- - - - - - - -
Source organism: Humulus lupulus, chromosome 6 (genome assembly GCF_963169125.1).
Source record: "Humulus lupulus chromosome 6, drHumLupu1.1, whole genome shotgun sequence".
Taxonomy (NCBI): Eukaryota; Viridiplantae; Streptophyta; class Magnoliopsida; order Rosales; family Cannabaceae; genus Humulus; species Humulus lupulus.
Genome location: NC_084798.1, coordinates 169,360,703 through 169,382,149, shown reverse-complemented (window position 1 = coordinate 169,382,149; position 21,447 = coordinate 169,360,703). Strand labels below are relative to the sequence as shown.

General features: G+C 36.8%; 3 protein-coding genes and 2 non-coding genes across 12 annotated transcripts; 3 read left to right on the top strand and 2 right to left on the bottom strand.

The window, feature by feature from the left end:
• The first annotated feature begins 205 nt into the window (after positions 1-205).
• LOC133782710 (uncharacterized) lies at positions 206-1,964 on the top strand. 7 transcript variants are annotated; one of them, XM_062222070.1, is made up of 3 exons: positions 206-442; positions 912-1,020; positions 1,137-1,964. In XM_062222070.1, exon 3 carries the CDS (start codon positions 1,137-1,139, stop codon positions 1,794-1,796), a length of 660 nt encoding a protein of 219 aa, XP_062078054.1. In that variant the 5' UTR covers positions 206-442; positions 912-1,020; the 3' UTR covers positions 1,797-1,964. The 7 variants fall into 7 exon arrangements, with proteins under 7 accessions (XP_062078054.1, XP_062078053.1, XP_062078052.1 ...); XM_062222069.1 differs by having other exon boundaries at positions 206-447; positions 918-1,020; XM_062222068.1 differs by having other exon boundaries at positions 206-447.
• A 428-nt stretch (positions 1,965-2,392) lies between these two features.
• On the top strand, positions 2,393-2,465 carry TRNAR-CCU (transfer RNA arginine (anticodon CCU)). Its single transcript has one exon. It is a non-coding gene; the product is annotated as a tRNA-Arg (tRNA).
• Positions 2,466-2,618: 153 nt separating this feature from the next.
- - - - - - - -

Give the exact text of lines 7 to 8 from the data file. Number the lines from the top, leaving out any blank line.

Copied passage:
• The first annotated feature begins 205 nt into the window (after positions 1-205).
• LOC133782710 (uncharacterized) lies at positions 206-1,964 on the top strand. 7 transcript variants are annotated; one of them, XM_062222070.1, is made up of 3 exons: positions 206-442; positions 912-1,020; positions 1,137-1,964. In XM_062222070.1, exon 3 carries the CDS (start codon positions 1,137-1,139, stop codon positions 1,794-1,796), a length of 660 nt encoding a protein of 219 aa, XP_062078054.1. In that variant the 5' UTR covers positions 206-442; positions 912-1,020; the 3' UTR covers positions 1,797-1,964. The 7 variants fall into 7 exon arrangements, with proteins under 7 accessions (XP_062078054.1, XP_062078053.1, XP_062078052.1 ...); XM_062222069.1 differs by having other exon boundaries at positions 206-447; positions 918-1,020; XM_062222068.1 differs by having other exon boundaries at positions 206-447.